Following up on a March announcement from the Department of Health and Human Services, the June meeting of the Advisory Committee on Blood Safety and Availability ''will hear presentations and engage in deliberations'' on the Food and Drug Administration policy, in place in its current form since September 1985, prohibiting men who have had sex with another man ''even one time since 1977'' from donating blood.
Officials at HHS and advocacy groups said that no decision on the specifics of any change – or if there even would be any change – has been made. Unlike the FDA reviews of the policy in 2000 and 2006, however, the Advisory Committee will be free to consider non-scientific factors – like societal issues and cost-benefit analysis – in its review.
The meeting, formally announced in the Federal Register on Thursday, May 20, is to take place June 10-11 at The Universities at Shady Grove in Rockville, Maryland.
Jerry A. Holmberg, the executive secretary of the Advisory Committee, said on Thursday, ''The decision has been to review the issue. The Assistant Secretary of Health wants this to be discussed in an open forum.''
The Human Rights Campaign announced in a release that the organization will offer testimony at the meeting. Spokesman Michael Cole spoke to the additional work needed to effect any policy change, saying, ''This is a long-standing policy that will take a great deal of education to help change.''
Cole noted ''the FDA's paramount responsibility is to ensure the safety of the blood supply.'' Regarding HRC and other advocates of changing the policy, Cole said, ''We must continue working to demonstrate that broadly excluding all gay and bisexual donors for life, particularly in light of tremendous advances in HIV science since the ban was adopted, does not serve that important goal.''
The lifetime ban – called a lifetime deferral by the FDA policy – often has sparked the ire of LGBT advocates in the past and also is opposed by the three main blood donations organizations – the AABB, America's Blood Centers (ABC) and the American Red Cross.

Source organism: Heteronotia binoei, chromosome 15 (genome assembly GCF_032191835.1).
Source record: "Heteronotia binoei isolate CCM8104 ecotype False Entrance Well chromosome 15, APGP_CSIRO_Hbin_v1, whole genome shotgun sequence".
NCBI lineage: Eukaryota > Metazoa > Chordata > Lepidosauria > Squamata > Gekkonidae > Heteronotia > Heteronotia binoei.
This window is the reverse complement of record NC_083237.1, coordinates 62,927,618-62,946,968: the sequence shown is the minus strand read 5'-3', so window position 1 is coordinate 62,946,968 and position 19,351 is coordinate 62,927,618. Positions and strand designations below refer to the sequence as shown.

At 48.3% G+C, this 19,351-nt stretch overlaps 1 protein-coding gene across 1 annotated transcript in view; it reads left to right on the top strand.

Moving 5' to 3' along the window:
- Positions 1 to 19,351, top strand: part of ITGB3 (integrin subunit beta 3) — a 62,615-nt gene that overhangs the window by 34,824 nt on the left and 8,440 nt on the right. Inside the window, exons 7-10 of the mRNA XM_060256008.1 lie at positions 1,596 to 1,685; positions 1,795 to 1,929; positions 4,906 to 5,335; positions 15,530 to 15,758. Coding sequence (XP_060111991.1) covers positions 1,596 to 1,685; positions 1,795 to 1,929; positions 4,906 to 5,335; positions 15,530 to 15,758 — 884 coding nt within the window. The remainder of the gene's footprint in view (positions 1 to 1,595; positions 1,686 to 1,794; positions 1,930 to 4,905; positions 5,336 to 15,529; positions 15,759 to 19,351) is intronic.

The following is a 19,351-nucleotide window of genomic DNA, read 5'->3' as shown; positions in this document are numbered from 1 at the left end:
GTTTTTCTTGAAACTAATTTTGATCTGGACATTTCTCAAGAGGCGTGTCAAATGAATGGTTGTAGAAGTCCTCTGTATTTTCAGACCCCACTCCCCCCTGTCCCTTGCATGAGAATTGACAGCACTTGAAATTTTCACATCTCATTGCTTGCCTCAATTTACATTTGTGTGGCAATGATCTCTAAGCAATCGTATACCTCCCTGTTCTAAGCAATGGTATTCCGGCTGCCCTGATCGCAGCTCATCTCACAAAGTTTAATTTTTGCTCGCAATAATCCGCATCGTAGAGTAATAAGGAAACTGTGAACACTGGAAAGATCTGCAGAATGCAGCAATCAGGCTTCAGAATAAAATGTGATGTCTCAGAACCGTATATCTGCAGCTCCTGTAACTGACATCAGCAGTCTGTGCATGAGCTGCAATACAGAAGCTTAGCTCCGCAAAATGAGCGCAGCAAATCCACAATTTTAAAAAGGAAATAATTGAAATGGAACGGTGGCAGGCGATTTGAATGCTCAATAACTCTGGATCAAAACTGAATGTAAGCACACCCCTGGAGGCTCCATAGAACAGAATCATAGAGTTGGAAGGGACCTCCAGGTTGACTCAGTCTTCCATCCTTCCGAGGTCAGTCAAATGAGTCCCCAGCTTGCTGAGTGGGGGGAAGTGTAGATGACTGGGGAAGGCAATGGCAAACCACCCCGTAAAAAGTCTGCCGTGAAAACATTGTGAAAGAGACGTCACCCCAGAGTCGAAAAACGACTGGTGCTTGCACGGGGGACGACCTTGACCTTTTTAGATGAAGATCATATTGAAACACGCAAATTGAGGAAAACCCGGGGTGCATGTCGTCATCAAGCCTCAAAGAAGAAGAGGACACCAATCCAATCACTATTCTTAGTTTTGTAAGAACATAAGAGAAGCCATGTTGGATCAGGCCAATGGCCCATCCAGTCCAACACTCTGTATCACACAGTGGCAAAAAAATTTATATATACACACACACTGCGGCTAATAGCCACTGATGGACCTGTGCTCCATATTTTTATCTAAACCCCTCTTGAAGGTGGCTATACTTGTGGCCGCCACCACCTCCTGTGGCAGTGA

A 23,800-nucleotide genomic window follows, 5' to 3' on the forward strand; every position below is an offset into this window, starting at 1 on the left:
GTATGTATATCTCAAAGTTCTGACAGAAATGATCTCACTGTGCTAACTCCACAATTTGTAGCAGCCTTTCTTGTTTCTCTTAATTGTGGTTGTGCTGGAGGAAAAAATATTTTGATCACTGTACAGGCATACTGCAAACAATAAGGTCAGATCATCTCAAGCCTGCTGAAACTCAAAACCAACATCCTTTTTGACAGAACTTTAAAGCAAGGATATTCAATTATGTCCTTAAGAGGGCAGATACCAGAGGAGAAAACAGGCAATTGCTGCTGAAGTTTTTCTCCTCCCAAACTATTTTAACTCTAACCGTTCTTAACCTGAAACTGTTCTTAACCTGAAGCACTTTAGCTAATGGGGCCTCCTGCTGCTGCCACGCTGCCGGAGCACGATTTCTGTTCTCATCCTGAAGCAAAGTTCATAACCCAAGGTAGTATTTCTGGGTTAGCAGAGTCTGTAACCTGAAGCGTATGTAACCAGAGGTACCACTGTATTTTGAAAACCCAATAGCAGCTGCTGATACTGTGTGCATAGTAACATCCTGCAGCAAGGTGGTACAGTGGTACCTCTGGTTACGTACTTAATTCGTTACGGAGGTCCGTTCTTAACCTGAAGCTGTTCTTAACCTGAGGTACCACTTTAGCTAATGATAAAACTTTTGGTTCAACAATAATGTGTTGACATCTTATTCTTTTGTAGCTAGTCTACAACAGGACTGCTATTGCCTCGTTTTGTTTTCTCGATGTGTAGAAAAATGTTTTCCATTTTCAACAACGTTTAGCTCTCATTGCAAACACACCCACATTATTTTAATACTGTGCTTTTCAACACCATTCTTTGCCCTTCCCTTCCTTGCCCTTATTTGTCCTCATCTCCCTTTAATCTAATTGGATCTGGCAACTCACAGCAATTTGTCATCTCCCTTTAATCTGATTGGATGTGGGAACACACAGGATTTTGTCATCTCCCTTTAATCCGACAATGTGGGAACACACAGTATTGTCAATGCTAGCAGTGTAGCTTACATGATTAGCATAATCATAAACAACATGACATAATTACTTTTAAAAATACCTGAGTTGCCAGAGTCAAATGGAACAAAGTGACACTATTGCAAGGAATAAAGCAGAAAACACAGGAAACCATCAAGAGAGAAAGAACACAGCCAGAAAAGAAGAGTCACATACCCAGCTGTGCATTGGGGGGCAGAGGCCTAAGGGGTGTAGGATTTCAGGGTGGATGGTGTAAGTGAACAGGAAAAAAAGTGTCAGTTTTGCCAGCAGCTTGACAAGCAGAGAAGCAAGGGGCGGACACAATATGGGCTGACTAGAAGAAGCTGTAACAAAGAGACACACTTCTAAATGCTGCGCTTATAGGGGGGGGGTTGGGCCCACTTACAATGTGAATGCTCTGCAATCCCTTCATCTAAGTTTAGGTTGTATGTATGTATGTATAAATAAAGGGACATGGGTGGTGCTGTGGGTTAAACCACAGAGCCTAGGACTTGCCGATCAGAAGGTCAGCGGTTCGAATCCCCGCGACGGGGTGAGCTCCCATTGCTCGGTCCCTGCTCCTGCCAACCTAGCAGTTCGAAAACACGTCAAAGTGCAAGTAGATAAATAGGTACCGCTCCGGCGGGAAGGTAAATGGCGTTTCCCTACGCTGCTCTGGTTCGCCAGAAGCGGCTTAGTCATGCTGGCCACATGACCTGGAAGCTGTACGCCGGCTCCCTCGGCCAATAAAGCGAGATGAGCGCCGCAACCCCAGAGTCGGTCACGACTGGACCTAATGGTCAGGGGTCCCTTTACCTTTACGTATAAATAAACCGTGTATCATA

In a 2006 statement, the three groups stated that the lifetime ban is ''medically and scientifically unwarranted.'' It should be noted, however, that they ''recommend that deferral criteria be modified and made comparable with criteria for other groups at increased risk for sexual transmission of transfusion-transmitted infections,'' which would be a one-year deferral. The recommendation, if implemented, would mean that only those men who have not had sex with another man for more than a year would be eligible to donate blood.
The meeting notice states that the topics to be addressed include: ''what are the most important factors (e.g. societal, scientific, and economic) to consider in making a policy change; is the currently available scientific information including risk assessments sufficient to support a policy change at this time; what studies, if any, are needed before implementing a policy change; what monitoring tools or surveillance activities would need to be in place before implementing a policy change; what additional safety measures, if any, are needed to assure blood safety under a revised deferral policy?''
The notice includes additional information, including a note that ''screening tests can be falsely negative during the 'window period,' defined as the interval between the time when an infected individual may transmit the disease and the time when screening tests become positive.'' In agreement with the AABB, ABC and Red Cross statement, the notice states, ''A period of deferral is needed after high-risk exposure to prevent false negative tests from 'window period' collections.''
The June 10-11 meeting will include a period for public comment on June 11. Anyone who wishes to comment is required to register with Holmberg by June 8.